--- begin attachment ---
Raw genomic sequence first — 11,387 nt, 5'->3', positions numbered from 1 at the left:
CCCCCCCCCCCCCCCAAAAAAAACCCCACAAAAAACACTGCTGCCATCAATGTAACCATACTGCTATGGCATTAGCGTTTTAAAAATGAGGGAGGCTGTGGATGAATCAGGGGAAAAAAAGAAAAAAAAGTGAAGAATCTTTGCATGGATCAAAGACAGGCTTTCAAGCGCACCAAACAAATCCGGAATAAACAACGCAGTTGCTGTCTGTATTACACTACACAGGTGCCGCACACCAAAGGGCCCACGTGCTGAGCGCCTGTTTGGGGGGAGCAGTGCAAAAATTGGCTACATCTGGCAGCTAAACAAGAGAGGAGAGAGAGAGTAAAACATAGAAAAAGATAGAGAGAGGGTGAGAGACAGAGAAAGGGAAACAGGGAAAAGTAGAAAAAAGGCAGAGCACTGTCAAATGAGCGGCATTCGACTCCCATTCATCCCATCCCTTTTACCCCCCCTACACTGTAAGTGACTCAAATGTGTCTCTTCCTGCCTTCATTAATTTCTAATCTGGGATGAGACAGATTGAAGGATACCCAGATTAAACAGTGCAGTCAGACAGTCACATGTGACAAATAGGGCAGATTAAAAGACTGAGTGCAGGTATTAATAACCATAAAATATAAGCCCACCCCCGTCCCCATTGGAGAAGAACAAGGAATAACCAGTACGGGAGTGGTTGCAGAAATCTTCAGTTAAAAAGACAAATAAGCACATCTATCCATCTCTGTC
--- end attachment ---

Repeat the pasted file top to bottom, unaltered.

Raw genomic sequence first — 11,387 nt, 5'->3', positions numbered from 1 at the left:
CCCCCCCCCCCCCCCAAAAAAAACCCCACAAAAAACACTGCTGCCATCAATGTAACCATACTGCTATGGCATTAGCGTTTTAAAAATGAGGGAGGCTGTGGATGAATCAGGGGAAAAAAAGAAAAAAAAGTGAAGAATCTTTGCATGGATCAAAGACAGGCTTTCAAGCGCACCAAACAAATCCGGAATAAACAACGCAGTTGCTGTCTGTATTACACTACACAGGTGCCGCACACCAAAGGGCCCACGTGCTGAGCGCCTGTTTGGGGGGAGCAGTGCAAAAATTGGCTACATCTGGCAGCTAAACAAGAGAGGAGAGAGAGAGTAAAACATAGAAAAAGATAGAGAGAGGGTGAGAGACAGAGAAAGGGAAACAGGGAAAAGTAGAAAAAAGGCAGAGCACTGTCAAATGAGCGGCATTCGACTCCCATTCATCCCATCCCTTTTACCCCCCCTACACTGTAAGTGACTCAAATGTGTCTCTTCCTGCCTTCATTAATTTCTAATCTGGGATGAGACAGATTGAAGGATACCCAGATTAAACAGTGCAGTCAGACAGTCACATGTGACAAATAGGGCAGATTAAAAGACTGAGTGCAGGTATTAATAACCATAAAATATAAGCCCACCCCCGTCCCCATTGGAGAAGAACAAGGAATAACCAGTACGGGAGTGGTTGCAGAAATCTTCAGTTAAAAAGACAAATAAGCACATCTATCCATCTCTGTC